Vampire Diaries: The Cell

The Theme of the Week is confinement, and how confinement can act as a crucible in which characters reveal their true selves. The parallel stories of Damon’s and Stefan’s confinement—in different times and different contexts—reveal the fundamental difference between these two brothers: when given the chance, Stefan is a protector. But when stuck between a rock and hard place, Damon chooses himself over those around him.

Or does he? Caroline has reminded us for the past few episodes of Damon’s serial-killer tendencies, but we also know that Damon is willing to do almost anything to protect Elena. Is that a good thing? There are two answers: It’s selfless because it prioritizes Elena’s happiness over Damon’s. Or, it’s selfish because Damon is happier, and more likely to stay in a relationship with Elena if she’s happy. It’s a question of intention, and whether good deeds are still good if done for bad reasons.

Added to that is the revelation that Damon has been enacting a decades-long quest to get punish the Whitmores. This is rather hard for me to stomach: not because it is unlikely, but because we’ve gotten no indication that Damon occasionally disappears to get his Monte Cristo on until this very moment. It feels, in short, like a massive ret-con of the cuddly Damon who has emerged over the past season and a half.

Perhaps Damon’s quest for vengeance is a story only half-told: maybe there is another side, maybe he’s lying to protect Elena, maybe there’s more to what we learned here. TVD does tend to pull the rug out from under us, so I’m holding out hope.

But not too much. I love the flashbacks on shows like Buffy and Angel, but I’ve never loved them on TVD. Watching this episode, I understood why: the best Buffyverse flashbacks reveal the complicated backstories of characters we already know. Many (granted, not all) of the TVD flashbacks introduce a new character we’ve never heard of that is sure to pop up in the modern day, just like Enzo. Of course, maybe Enzo will be the kick in the pants this part of the season needs, adding a complexity to the so-far rather thin Whitmore plots.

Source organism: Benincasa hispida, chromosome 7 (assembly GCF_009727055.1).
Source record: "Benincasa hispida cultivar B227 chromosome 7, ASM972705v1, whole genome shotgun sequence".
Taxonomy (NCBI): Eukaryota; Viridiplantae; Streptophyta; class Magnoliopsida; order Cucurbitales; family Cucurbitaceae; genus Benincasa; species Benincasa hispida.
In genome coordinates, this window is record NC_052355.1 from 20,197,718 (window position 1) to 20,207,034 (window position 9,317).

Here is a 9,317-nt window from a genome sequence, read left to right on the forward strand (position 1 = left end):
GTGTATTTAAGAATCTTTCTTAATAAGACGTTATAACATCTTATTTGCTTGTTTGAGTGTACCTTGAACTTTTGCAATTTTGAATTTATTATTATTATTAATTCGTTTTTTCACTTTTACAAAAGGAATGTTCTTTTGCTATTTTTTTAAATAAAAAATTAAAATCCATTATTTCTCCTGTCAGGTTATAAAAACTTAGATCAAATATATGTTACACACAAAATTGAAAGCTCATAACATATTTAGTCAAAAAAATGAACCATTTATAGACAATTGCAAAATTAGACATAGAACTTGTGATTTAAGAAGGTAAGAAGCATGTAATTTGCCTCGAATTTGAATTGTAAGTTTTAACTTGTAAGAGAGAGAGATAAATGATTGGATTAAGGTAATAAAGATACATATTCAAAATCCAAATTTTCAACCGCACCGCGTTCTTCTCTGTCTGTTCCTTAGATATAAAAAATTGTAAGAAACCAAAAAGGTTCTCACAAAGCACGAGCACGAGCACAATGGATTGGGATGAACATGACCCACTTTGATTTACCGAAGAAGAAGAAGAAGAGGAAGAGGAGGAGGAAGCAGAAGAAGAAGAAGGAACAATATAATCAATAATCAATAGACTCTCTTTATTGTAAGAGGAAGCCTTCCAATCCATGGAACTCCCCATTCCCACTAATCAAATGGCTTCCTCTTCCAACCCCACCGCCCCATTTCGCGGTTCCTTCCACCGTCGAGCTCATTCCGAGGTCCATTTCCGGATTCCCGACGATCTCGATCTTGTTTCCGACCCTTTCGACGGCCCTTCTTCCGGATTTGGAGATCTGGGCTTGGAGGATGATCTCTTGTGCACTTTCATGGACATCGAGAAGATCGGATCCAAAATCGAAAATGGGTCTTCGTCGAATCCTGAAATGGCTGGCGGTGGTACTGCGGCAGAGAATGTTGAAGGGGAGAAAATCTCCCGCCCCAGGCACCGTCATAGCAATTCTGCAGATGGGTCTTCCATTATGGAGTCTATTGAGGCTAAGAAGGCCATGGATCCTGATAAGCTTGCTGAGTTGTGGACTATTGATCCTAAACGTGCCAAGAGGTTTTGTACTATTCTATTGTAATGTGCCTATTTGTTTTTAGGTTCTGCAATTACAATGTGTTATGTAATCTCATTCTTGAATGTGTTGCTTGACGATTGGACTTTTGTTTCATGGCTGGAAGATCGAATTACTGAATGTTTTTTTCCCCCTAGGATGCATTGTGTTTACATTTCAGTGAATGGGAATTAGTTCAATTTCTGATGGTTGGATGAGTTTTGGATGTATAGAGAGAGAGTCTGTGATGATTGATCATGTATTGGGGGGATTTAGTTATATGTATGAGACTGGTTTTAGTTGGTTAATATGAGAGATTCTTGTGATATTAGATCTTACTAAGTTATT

And the rather odd Mystic Falls plots. Caroline’s decision to lock Stefan in the safe was quite possibly the stupidest thing she, or anyone else in the history of the world, has ever thought of. But I can’t blame her: the safe was just a tool to get the Stefan/Katherine relationship to an appropriately awkward reunion.

Cold comfort? Or something more? Perhaps Stefan is doomed to fall madly in love with human versions of the female doppelgangers, and Damon falls for the vampiric versions. Or perhaps Stefan just likes tragic women: Elena after the death of her family, Katherine after the death of her immortality. It will be interesting to see how Elena reacts to this news when she finds out, although of course someone has to find them first.

Bites and Pieces:

• I loved Katherine’s sarcastic diary entry.

• I think it’s hilarious that Aaron Whitmore thought that going to Whitmore College would somehow help him get away from all the troubles he’s had.

• Did anyone think of the cages in Season Three of Lost this week?

• Is playing Patsy Cline on repeat some form of torture?

What did you all think? Did this episode seem rather dull and hokey? Or am I burning out on this show?

Josie Kafka reviews The Vampire Diaries, True Detective, Game of Thrones, and various other things that take her fancy. She is a full-time cat servant and part-time rogue demon hunter. (What's a rogue demon?)

1 comment:

Liz Haley said...

The cages didn't make me think of Lost--it was all the Patsy Cline music!

I might argue that this episode's flashbacks had a dual purpose--they did, in true TVD fashion, introduce us to a new character that's conveniently just now shown up in the present, but they did also share some of Damon's convoluted backstory, too. He's been shown to be someone who feels things very intensely, and that he has only shut his emotions off in times of deep guilt, sadness, or grief. To me, the flashbacks actually showed a more human side of him--the guilt he must have felt at not being able to save his friend.